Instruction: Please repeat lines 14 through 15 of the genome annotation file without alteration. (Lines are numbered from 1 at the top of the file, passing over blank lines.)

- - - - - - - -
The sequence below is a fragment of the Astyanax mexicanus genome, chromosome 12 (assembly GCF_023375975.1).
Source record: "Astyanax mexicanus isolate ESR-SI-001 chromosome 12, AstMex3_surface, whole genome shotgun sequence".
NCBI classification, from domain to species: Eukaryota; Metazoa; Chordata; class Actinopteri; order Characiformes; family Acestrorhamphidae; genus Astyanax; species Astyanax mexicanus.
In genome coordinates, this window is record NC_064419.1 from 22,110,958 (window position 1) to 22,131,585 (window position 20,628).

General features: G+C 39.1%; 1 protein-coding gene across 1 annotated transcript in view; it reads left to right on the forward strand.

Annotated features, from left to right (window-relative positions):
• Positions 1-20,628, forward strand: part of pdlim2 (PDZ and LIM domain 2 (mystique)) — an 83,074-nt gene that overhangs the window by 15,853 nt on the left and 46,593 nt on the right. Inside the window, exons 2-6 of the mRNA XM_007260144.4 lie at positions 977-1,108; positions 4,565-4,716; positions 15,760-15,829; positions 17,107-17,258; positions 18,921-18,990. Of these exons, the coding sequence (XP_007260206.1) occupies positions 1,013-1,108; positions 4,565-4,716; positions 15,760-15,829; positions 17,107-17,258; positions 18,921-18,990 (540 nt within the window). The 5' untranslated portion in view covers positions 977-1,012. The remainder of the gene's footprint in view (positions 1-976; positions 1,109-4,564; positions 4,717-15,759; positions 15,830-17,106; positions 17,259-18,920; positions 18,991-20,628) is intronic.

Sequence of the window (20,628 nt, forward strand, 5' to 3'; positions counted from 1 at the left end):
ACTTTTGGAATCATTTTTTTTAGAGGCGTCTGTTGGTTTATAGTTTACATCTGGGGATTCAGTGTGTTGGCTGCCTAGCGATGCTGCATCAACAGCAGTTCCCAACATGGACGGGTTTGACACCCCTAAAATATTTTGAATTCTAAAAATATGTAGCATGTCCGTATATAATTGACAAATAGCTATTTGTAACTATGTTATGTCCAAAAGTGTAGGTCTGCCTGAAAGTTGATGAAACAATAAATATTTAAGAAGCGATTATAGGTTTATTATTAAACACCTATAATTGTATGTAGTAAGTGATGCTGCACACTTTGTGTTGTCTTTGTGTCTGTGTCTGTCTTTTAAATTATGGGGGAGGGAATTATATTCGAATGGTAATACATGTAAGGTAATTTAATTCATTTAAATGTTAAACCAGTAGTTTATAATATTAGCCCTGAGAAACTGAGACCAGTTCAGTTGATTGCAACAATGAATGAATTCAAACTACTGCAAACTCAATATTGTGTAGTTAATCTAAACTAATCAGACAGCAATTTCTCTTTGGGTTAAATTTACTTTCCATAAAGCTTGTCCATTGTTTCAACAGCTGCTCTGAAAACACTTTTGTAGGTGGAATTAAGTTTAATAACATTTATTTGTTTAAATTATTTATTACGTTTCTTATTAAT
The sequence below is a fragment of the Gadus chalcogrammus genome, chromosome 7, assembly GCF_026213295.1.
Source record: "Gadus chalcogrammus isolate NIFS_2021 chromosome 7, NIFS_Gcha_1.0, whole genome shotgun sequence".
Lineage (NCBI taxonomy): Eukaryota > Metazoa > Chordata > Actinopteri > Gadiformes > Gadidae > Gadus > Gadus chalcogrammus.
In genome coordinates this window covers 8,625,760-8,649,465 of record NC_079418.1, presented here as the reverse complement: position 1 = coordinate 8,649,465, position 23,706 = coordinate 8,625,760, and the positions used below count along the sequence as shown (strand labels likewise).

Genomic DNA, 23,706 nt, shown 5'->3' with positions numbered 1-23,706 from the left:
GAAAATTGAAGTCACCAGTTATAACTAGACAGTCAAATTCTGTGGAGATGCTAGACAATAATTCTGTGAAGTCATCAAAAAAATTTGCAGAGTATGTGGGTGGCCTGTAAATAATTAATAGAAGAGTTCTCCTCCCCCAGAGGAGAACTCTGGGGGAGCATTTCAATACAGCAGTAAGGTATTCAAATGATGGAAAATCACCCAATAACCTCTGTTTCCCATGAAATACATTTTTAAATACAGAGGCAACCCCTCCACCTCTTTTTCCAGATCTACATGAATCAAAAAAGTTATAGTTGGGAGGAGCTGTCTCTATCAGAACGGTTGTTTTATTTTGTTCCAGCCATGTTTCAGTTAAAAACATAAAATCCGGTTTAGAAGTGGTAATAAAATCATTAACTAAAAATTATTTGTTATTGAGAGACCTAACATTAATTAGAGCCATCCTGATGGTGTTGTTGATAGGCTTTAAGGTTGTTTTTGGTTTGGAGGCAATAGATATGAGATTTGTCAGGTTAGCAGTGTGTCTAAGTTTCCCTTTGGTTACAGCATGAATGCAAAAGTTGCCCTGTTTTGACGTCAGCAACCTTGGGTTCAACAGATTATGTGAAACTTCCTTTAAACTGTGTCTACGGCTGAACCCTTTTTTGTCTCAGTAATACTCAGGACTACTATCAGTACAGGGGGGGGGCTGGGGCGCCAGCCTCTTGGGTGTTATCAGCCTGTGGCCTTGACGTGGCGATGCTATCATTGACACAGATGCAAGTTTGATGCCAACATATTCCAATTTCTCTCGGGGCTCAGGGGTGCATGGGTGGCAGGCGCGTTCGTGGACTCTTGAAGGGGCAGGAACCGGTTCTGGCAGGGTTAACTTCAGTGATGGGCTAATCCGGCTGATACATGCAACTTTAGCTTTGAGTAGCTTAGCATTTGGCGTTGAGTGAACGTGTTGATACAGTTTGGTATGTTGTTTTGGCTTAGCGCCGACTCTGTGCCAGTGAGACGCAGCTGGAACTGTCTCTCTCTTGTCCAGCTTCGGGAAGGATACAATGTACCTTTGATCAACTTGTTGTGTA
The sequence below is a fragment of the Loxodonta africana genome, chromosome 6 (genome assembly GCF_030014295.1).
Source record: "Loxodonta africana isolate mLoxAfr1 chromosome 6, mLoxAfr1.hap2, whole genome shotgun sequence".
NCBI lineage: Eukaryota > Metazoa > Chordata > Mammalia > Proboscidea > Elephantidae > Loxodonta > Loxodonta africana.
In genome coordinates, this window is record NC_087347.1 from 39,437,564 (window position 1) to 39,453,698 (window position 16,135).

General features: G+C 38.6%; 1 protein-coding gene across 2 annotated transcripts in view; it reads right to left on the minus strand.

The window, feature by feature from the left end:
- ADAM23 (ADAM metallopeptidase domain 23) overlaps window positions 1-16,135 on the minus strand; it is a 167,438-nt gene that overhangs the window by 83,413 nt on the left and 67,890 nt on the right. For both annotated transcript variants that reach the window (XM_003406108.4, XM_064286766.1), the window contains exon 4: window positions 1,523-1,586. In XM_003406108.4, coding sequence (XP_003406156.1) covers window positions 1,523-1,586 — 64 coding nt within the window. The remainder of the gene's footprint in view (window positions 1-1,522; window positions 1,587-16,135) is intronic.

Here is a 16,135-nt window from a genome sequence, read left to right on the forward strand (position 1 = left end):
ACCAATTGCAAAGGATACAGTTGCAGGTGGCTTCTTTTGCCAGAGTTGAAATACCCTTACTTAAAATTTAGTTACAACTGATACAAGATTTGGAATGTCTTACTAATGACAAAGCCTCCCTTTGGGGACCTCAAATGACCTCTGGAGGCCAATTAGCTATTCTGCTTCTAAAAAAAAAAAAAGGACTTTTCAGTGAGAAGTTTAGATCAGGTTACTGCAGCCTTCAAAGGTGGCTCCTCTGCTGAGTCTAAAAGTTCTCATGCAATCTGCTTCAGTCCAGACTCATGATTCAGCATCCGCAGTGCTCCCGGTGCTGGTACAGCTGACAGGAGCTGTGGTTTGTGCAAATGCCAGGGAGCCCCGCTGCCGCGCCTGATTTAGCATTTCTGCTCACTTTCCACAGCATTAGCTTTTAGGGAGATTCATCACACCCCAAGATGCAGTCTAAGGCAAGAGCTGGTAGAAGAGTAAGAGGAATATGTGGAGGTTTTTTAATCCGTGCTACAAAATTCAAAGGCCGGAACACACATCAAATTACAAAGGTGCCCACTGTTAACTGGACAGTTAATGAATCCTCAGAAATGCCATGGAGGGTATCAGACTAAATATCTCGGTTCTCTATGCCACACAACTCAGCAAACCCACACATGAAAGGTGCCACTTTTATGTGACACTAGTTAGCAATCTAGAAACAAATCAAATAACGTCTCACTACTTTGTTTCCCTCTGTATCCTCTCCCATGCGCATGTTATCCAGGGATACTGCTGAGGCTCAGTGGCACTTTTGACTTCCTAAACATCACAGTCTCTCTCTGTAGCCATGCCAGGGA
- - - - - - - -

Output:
Genomic DNA, 23,706 nt, shown 5'->3' with positions numbered 1-23,706 from the left:
GAAAATTGAAGTCACCAGTTATAACTAGACAGTCAAATTCTGTGGAGATGCTAGACAATAATTCTGTGAAGTCATCAAAAAAATTTGCAGAGTATGTGGGTGGCCTGTAAATAATTAATAGAAGAGTTCTCCTCCCCCAGAGGAGAACTCTGGGGGAGCATTTCAATACAGCAGTAAGGTATTCAAATGATGGAAAATCACCCAATAACCTCTGTTTCCCATGAAATACATTTTTAAATACAGAGGCAACCCCTCCACCTCTTTTTCCAGATCTACATGAATCAAAAAAGTTATAGTTGGGAGGAGCTGTCTCTATCAGAACGGTTGTTTTATTTTGTTCCAGCCATGTTTCAGTTAAAAACATAAAATCCGGTTTAGAAGTGGTAATAAAATCATTAACTAAAAATTATTTGTTATTGAGAGACCTAACATTAATTAGAGCCATCCTGATGGTGTTGTTGATAGGCTTTAAGGTTGTTTTTGGTTTGGAGGCAATAGATATGAGATTTGTCAGGTTAGCAGTGTGTCTAAGTTTCCCTTTGGTTACAGCATGAATGCAAAAGTTGCCCTGTTTTGACGTCAGCAACCTTGGGTTCAACAGATTATGTGAAACTTCCTTTAAACTGTGTCTACGGCTGAACCCTTTTTTGTCTCAGTAATACTCAGGACTACTATCAGTACAGGGGGGGGGCTGGGGCGCCAGCCTCTTGGGTGTTATCAGCCTGTGGCCTTGACGTGGCGATGCTATCATTGACACAGATGCAAGTTTGATGCCAACATATTCCAATTTCTCTCGGGGCTCAGGGGTGCATGGGTGGCAGGCGCGTTCGTGGACTCTTGAAGGGGCAGGAACCGGTTCTGGCAGGGTTAACTTCAGTGATGGGCTAATCCGGCTGATACATGCAACTTTAGCTTTGAGTAGCTTAGCATTTGGCGTTGAGTGAACGTGTTGATACAGTTTGGTATGTTGTTTTGGCTTAGCGCCGACTCTGTGCCAGTGAGACGCAGCTGGAACTGTCTCTCTCTTGTCCAGCTTCGGGAAGGATACAATGTACCTTTGATCAACTTGTTGTGTA